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The expanding fiscal waistline

Happy day-after-super-Tuesday, everybody. If you’re as political as I am, you may not have realized that yesterday was different than any other day, but apparently it was.

Last night, we got a chance to see if money really does talk, as the fab-four of remaining republican hopefuls — Romney, Paul, Santorum, and Gingrich — awaited results about their future and perhaps that of our country. I’m not going to pretend I know what the results mean. I was more excited to hear that the front page of the Herald’s said “Holy Toledo” than I was about what that headline refers to. But hey.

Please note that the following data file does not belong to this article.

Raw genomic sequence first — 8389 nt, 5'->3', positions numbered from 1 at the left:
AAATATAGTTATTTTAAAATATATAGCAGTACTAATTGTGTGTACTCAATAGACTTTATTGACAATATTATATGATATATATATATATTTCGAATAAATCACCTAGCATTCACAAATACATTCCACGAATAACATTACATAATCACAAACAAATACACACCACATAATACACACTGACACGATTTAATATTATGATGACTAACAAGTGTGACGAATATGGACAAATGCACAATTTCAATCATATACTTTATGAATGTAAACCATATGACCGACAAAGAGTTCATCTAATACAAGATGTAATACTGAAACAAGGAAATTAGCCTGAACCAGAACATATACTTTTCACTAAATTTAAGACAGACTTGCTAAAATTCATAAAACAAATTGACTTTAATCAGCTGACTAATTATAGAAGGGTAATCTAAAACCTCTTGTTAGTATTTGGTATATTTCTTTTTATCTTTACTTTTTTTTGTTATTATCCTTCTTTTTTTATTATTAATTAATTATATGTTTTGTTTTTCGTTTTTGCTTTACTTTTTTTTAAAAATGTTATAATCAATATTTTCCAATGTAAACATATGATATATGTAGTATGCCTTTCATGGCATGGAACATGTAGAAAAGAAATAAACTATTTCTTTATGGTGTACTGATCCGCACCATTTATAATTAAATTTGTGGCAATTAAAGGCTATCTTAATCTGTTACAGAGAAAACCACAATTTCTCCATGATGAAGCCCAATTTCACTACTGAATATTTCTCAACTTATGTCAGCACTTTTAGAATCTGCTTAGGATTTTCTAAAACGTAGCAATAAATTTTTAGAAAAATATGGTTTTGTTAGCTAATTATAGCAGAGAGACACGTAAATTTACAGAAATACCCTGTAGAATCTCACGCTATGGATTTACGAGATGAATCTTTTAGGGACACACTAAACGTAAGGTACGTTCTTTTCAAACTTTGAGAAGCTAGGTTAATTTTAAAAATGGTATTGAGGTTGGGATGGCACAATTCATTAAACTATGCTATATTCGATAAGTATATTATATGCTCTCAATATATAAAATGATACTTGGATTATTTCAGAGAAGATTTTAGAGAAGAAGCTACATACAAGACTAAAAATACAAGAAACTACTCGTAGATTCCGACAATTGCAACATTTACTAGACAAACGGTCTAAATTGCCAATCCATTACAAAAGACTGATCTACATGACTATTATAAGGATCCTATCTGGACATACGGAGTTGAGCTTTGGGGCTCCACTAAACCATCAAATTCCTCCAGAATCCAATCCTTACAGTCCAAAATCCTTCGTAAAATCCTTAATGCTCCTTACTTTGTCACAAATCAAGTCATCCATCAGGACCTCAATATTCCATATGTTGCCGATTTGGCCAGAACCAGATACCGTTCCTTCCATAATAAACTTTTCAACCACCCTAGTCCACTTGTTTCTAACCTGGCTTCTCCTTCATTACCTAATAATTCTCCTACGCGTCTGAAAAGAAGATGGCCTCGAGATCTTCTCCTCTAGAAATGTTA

With Super Tuesday barely a memory and Fat Tuesday not far behind, I thought the simulation below from Yu-Ru Lin of the Center for Complex Network Research, would be fitting today. It’s a political contributions cartogram, illustrating the relative size of each state in the lower 48 based on the flow of money in and out over the last twenty years. Some states are fat an happy during particular election years — like Massachusetts the year Scott Brown came on the scene. Overall, the money flow has exploded like a Chili’s onion blossom, as you can see by the changing size of the entire country, and yes, it’s been normalized for inflation.

As stated on Lin’s website, the video is the sum of three sets of maps:
1. money flow: orange – money flow in the state; gray – money flow out of the state
2. where the money comes from: red – money from the state for Republican; blue – money from the state for Democrat
3. where the money goes to: red – money giving to the state Republican candidates; blue – money giving to the state Democrat candidates

Simulation used with permission from Yu-Ru Lin.

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